June 13, 2013
Why you don't need to take copper when
you’re taking supplemental zinc
Rules get broken in medicine all the time. Here's a timed-honored nutritional rule that looks like it needs to be reexamined.

It has to do with zinc. Ever since I first learned about giving zinc supplements to patients, they warned me to make sure and give it with copper. Why? Because zinc and copper compete for some very important antioxidant enzyme systems. If you give too much zinc without giving copper, it will result in an imbalance of these enzymes causing excessive free radical damage.

Now a new study shows that at the standard lower zinc doses that I typically use and recommend, this precaution isn't necessary. This is good news for anyone taking zinc supplements.

Here's how they made the discovery. Researchers used healthy six- to eight-year-old boys in Ontario, Canada for the study. Ten of them took 5 mg of zinc per day. Nine took 10 mg. Eight took 15 mg. And 10 of them took a placebo tablet. After four months, the researchers looked at what happened to the copper levels in these kids.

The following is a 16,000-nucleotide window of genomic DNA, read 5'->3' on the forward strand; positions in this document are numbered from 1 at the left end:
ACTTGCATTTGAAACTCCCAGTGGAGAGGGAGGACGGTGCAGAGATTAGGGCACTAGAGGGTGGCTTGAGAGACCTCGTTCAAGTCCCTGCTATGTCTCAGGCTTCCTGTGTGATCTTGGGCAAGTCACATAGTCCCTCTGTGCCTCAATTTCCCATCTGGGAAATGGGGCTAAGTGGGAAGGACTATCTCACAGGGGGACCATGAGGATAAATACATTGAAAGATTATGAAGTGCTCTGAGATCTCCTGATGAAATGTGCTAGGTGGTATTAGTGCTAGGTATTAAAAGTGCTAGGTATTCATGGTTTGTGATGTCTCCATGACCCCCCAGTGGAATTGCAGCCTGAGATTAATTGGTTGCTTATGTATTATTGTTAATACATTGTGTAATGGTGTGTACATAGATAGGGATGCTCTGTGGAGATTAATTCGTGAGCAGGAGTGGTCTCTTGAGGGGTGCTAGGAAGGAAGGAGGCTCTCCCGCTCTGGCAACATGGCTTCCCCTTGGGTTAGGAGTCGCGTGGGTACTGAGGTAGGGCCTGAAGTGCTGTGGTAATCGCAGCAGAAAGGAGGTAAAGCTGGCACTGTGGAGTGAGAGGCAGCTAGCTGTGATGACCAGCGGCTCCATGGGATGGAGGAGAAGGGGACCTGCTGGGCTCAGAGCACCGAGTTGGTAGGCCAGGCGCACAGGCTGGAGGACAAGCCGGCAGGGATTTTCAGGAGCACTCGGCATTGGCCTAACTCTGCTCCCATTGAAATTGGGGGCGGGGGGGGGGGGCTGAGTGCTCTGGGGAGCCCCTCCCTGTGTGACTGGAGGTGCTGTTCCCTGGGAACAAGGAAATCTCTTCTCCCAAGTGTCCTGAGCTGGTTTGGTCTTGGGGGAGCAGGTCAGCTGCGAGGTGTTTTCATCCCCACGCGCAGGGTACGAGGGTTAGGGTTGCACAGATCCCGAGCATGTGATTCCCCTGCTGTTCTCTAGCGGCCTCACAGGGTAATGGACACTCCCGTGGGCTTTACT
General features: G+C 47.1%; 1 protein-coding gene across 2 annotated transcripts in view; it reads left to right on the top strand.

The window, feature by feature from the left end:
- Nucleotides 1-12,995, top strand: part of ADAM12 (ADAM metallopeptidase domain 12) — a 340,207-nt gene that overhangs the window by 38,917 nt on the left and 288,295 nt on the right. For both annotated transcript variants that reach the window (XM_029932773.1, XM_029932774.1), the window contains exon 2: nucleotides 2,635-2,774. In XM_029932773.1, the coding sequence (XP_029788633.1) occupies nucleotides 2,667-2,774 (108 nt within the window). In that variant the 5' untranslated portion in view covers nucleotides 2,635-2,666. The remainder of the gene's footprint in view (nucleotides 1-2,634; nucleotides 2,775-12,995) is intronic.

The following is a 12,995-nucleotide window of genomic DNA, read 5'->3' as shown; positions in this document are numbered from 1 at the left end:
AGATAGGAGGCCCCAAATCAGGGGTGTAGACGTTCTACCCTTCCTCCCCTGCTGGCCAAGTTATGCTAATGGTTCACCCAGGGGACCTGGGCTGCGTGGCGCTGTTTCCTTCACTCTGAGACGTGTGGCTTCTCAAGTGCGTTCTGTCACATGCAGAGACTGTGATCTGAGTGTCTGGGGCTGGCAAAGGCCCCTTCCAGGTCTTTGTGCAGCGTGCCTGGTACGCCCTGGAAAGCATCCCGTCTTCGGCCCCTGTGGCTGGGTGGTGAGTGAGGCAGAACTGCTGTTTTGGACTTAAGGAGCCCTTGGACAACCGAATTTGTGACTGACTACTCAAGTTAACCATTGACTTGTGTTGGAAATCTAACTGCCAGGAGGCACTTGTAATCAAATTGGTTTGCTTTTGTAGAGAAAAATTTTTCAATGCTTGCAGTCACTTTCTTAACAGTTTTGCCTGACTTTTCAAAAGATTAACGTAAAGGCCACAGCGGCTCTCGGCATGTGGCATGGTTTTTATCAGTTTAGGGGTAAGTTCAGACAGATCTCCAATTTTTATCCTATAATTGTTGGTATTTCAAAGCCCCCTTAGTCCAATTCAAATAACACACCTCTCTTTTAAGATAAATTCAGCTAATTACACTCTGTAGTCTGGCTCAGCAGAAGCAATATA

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They did the traditional testing for copper levels, plasma copper, and ceruloplasmin activity. But they also looked at the function of superoxide dismutase. This is a critically important copper-dependent antioxidant enzyme. Happily, they found no changes in any of the copper evaluations from the zinc supplements.

So what does this mean? It means that you can take and give your kids up to 15 mg of zinc without any additional copper.

By the way, I routinely check both zinc and copper levels and other mineral levels in all of my sick patients. Without question, zinc is the most commonly depressed mineral I find. Common signs of zinc deficiency are acne, frequent infections, learning disabilities, decreased taste and appetite, decreased brain function, and essential fatty acid deficiencies.

Finding your Real Cures,


Bertinato J, Simpson JR, Sherrard L, et al. Zinc supplementation does not alter sensitive biomarkers of copper status in healthy boys. J Nutr. 2013 Mar;143(3):284-9.

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